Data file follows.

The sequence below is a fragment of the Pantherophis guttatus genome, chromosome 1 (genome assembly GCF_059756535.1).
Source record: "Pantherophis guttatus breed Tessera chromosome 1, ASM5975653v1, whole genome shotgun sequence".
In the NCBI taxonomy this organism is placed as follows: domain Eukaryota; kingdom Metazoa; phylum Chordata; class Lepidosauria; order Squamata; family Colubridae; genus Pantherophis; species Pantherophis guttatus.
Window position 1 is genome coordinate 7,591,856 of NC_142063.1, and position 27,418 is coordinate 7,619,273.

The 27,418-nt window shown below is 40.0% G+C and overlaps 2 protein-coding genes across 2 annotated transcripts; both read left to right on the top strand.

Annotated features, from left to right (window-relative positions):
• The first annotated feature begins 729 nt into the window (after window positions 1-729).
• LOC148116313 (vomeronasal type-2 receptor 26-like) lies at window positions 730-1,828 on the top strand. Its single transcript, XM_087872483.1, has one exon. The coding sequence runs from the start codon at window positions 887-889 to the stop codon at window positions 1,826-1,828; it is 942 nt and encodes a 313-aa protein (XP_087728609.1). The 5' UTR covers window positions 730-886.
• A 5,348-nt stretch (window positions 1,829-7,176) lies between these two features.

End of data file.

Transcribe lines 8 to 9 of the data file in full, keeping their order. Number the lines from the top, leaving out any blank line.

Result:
• LOC148116313 (vomeronasal type-2 receptor 26-like) lies at window positions 730-1,828 on the top strand. Its single transcript, XM_087872483.1, has one exon. The coding sequence runs from the start codon at window positions 887-889 to the stop codon at window positions 1,826-1,828; it is 942 nt and encodes a 313-aa protein (XP_087728609.1). The 5' UTR covers window positions 730-886.
• A 5,348-nt stretch (window positions 1,829-7,176) lies between these two features.